In Her Own Image: Marilyn Quayle's New Appeal

It seemed like a bad joke. Marilyn Quayle selected federal disaster relief as her first cause while all around her disasters were constantly occurring. Her beleaguered husband remained a target of ridicule despite his efforts to prove himself as vice president. Her children were struggling to adjust to life in the Washington fishbowl. Even her desire to return to her law career--or fill the seat Dan Quayle had vacated in the Senate--prompted public criticism and private frustration. At somber lunches with friends, tears welled up as she recounted the travails of her new life.

But then, suddenly and to the surprise of many, a softer, more appealing Marilyn Quayle emerged. After friends teased her about her 1950s hairdo, she switched to a gentler perm. Disaster relief continued to dominate her public calendar, but Mrs. Quayle found her voice in a more poignant cause: early detection and treatment of breast cancer. At a Dallas luncheon to raise money to fight the disease, she let down her guard in public, shocking even her closest friends. Recalling how a woman of 56 had died of cancer after she ignored a lump in her breast, Mrs. Quayle began to weep. "That woman was my mother," she said. Mrs. Quayle now gives the same emotional speech across the country, each time touching the audience with her own feelings and winning new supporters along the way. The surest sign of her rehabilitation came when some of Quayle's more paranoid aides began to worry that the new Marilyn would overshadow the old Dan and make him look even worse by comparison.

'Blowtorch': To refurbish her image in the press, Mrs. Quayle first needed to change her attitude. The 1988 campaign left her with an enduring hostility toward the media, and in her early months as Second Lady she was openly antagonistic to the press. Watching the White House staff trying to herd a group of unruly photographers, she was overheard to mutter, "What you need is a blowtorch." But confidants quietly argued that her feud with the press was harming both Quayles. Eventually, she agreed, and recently made a conciliatory speech to the National Press Club. "At times I felt misunderstood, misrepresented, very angry and terribly vulnerable. I worried about my children . . . So I put on my armor to do battle for my family, and, in the process, I froze some of you out. I regret that."

Even the warmed-up Mrs. Quayle can be cool in public, seeming stiff and ill at ease. Despite 13 years as a political wife, she has not mastered the art of chatting vivaciously with strangers. But out of the limelight, friends say, Mrs. Quayle is relaxed and ready to enjoy herself. When a constituent sent her a risque cartoon from a men's magazine--depicting sexual high jinks in the Oval Office--Mrs. Quayle delighted in showing it to her staff, embellishing the joke with her own punch lines.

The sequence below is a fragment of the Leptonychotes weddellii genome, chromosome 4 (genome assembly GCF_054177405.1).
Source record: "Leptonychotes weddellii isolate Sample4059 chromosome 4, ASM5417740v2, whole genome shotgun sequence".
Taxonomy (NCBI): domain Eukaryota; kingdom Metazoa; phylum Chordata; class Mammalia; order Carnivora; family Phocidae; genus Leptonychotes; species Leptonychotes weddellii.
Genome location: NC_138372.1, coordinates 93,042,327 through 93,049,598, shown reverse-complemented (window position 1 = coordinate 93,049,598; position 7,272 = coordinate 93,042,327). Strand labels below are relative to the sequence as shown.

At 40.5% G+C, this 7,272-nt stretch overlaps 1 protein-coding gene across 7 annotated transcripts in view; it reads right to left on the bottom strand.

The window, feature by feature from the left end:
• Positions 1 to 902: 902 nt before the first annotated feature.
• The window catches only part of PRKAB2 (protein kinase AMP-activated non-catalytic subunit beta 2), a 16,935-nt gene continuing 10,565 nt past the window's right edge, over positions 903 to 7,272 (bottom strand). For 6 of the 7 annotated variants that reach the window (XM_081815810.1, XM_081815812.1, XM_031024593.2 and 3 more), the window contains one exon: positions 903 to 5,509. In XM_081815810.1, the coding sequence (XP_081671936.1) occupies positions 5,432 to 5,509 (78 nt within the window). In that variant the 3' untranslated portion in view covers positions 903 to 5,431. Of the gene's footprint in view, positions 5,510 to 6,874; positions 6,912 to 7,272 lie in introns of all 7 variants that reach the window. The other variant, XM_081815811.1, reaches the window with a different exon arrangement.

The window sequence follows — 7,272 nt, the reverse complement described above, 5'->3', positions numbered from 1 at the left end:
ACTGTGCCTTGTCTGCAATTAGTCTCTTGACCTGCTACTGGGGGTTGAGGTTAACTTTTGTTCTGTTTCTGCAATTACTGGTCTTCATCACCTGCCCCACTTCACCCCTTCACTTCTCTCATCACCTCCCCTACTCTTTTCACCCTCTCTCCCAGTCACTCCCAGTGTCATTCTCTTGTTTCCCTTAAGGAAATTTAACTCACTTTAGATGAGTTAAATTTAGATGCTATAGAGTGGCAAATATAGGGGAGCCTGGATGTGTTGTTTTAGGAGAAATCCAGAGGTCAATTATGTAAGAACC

Like Barbara Bush, Mrs. Quayle arranges her life to put her family first, often choosing to stay home instead of working the chicken-and-peas circuit or embassy row. When the Gorbachevs came to Washington four weeks ago, she begged off the arrival ceremony and private tea with Raisa to attend the graduation singing recital of her daughter Corinne, 11. (Her golfnut husband long ago learned that he had to save Sunday for the family. "He doesn't dare," says a friend.) Mrs. Quayle still revels in piling her kids and their friends into a government van and car pooling them to dances and other school events. These days, of course, a Secret Service agent drives while Marilyn rides in back with the kids.

Real force: After the press portrayed Mrs. Quayle as the real force behind her husband during the 1988 campaign, she lowered her profile in staff discussions. Even so, her influence is substantial. Administration officials say Mrs. Quayle has urged the vice president to spend more time with local reporters, whom she regards as less hostile than the national media.

At once a homebody and an ambitious lawyer eager to resume her career, Mrs. Quayle represents a politically appealing mix--especially for a party in search of young women voters. She can articulate the tensions felt by many women today. "I know a lot of women are struggling to be perfect," she says, "and I share their frustrations and their pain." GOP operatives are so confident that the mellower Marilyn will attract women voters that they plan to have her campaign for men, including Texas gubernatorial candidate Clayton Williams, who are in tough races with women this fall.

The vice president's staffers are watching Mrs. Quayle's resurgence warily. Some of the Second Lady's views may anger her husband's conservative supporters. In her breast-cancer appearances she says bluntly that boyfriends and husbands are often more likely than the women themselves to detect changes in their breasts. She advocates teaching boys and girls about the breast in sex-education classes so both will notice any sign of the disease. Quayle's staff also worries that their man will be upstaged; one vice presidential aide has urged Mrs. Quayle and her staff to refuse to cooperate with reporters seeking to do profiles of the new Marilyn. Her own advisers ignored this advice. "A lot of male politicians think a strong woman equates with a weak man. It's about time they learned," said one adviser. Barbara Bush's popularity has done nothing but help her husband. If the vice president is lucky, Marilyn Quayle's improving image will do the same.